The BASICS Data Information Knowledge Wisdom NOT Behavior
Death of Reference Who What Where When Why How
How & Why Questions Now that’s research The interview is more involved Transformational not Transactional Expertise counts The position and reputation of the delivery professional is key Expertise is shared mutually Groups and patterns matter
What does all this mean? The Article level universe The Chapter and Paragraph Universe Integrated with Visuals – graphics and charts Integrated with ‘video’ Integrated with Sound and Speech Integrated with social web Integrated with interaction and not just interactivity How would you enhance a book?
What Strategies Should Change?1. Evidence-based Reference Strategies2. Experience-based Portals: The New Commons3. Personal Service on Steroids4. Quality Strategies: Consumer vs. Professional Search5. Social Networks and Recommendations6. Trans-literacy Strategies7. HR! People-driven Strategies8. Curriculum and Research Agenda9. Service and Programs
Recommendations Strengthen Your Personal Brand Reposition the Library and Librarian separately Don’t Tie Yourself directly to Collections or Physical Space . . . But access Network with Your Users Socially Measure, Don’t Count, Analyze Engage in partnerships Know Take Risks
Consider the differences . . . Computer Commons Mall Service Commons Information Commons Knowledge Commons Learning Commons Science Commons Centre or Central? Physical / Virtual Hybrid
Living in a parallel world Serving a hybrid world Changing their strategic planning models to add more stretch into the environmental scans, creative thinking and imagination Bringing staff and profession along the curve 12 steps . . .
Differential Adoption The generations are adopting at much different rates and for different purposes Boomers are the primary adopters of e- reading Adult women are a major market for e- gaming Students are resisting e-textbook adoption – for now. Tablet adoption (ownership)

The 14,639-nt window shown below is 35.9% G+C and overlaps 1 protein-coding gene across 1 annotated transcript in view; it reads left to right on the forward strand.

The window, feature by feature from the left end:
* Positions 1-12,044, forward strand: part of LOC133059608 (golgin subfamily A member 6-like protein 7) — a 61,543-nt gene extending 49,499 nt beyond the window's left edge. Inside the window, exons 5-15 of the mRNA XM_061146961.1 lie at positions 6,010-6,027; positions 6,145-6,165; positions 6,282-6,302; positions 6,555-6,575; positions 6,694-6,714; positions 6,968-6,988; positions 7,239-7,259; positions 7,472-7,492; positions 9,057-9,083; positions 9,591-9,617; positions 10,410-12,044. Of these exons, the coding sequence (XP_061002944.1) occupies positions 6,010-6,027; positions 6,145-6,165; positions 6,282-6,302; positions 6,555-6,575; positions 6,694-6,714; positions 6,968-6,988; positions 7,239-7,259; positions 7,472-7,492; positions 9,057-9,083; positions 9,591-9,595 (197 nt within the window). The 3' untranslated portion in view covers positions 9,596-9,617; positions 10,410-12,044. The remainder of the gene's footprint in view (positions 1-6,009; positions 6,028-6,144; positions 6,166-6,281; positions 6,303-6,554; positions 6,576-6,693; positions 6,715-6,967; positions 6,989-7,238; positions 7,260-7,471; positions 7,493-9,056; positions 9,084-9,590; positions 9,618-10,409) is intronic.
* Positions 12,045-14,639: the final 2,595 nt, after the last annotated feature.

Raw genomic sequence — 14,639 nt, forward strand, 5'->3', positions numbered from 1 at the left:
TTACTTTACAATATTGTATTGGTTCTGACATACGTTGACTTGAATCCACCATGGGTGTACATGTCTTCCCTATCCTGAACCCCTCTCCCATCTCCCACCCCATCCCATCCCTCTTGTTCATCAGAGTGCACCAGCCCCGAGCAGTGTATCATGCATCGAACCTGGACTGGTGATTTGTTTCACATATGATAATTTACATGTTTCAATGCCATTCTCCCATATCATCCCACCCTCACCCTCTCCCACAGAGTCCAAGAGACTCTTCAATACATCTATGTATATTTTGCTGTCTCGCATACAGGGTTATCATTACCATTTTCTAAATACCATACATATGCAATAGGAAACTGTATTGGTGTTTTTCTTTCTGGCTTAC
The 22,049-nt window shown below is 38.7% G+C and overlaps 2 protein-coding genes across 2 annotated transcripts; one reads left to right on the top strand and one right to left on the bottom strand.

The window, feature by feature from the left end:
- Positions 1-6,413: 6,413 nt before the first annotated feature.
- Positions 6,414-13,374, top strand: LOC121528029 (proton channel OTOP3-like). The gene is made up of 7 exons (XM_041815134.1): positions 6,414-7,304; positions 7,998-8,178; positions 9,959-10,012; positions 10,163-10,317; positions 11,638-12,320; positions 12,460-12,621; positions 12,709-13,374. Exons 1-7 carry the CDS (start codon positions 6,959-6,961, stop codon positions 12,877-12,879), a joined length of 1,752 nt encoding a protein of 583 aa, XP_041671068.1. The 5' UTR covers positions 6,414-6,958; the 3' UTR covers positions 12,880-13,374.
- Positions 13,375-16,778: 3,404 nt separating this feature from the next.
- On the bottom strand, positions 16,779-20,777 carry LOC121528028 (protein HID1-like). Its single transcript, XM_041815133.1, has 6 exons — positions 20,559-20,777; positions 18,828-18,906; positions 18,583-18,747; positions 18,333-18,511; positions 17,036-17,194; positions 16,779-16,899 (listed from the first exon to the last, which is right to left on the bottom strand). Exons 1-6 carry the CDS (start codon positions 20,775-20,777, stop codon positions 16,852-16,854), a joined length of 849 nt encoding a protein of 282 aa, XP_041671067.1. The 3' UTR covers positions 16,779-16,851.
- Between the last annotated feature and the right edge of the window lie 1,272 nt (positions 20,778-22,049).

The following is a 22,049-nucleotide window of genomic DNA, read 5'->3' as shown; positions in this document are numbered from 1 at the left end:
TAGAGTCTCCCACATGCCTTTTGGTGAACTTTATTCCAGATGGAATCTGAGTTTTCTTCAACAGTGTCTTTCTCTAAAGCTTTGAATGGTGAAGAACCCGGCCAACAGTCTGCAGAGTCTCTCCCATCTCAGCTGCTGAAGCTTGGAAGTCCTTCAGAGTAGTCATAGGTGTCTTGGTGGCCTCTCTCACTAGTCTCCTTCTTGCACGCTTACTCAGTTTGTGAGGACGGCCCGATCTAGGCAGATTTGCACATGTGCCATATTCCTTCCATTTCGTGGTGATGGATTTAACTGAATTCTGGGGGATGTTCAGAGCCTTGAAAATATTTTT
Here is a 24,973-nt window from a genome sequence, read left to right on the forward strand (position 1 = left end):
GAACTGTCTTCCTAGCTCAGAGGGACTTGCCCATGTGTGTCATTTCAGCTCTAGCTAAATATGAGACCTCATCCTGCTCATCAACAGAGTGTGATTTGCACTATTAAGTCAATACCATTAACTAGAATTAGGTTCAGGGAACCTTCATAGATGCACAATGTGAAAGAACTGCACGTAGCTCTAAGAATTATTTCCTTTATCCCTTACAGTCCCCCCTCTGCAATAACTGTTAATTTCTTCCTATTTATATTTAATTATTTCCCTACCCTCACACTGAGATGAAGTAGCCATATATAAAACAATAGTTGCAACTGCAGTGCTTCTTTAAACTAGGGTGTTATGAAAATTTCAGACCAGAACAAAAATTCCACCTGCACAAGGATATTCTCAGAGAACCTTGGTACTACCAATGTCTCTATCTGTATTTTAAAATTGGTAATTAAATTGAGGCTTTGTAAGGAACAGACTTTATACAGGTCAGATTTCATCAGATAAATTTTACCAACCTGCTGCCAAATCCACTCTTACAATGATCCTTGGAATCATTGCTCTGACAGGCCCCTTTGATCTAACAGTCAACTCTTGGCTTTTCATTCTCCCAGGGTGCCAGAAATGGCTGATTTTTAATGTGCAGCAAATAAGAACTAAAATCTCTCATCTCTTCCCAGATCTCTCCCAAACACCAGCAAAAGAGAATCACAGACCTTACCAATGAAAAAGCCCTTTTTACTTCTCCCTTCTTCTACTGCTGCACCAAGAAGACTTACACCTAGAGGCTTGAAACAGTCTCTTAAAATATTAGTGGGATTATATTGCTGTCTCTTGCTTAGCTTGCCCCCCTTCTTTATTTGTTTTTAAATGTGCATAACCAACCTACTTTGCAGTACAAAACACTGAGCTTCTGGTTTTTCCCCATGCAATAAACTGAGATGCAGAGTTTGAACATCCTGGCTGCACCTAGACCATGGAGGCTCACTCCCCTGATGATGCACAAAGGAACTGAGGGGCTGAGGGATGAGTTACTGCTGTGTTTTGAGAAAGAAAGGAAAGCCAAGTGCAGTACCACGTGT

End of CD and DVD More e-Book and e-content formats Dealing with new potential walled gardens for e-content (app stores, e-formats, single device stuff, etc.) Mobility and smartphones and tablets
This is an evolution not a revolution The REAL revolution was the Internet and the Web. The hybrid ecology is winning in the near term for operating systems and content formats. This is good since competition drives innovation. Engage in critical thinking not raw criticism. Be constructive. Critical thinking is not part of dogma or religious fervor or fan boy behavior. Blamestorming is a silly response & not strategic
This is an evolution not a revolution Perfectionism will not move us forward at this juncture. Really understand the digital divide and remove your economic and social class blinkers Get over library obsession with statistics and comprehensiveness. Get excellent at real measurements, sampling and understanding impact and satisfaction. (Analytics, Foresee, Pew)
This is an evolution not a revolution We need to revisit the concept of preservation, archives, repositories, and conservation. Check out new publishing models like Flipboard. Watch for emerging book enhancements and other features that will challenge library metadata, selection policies, and collection development.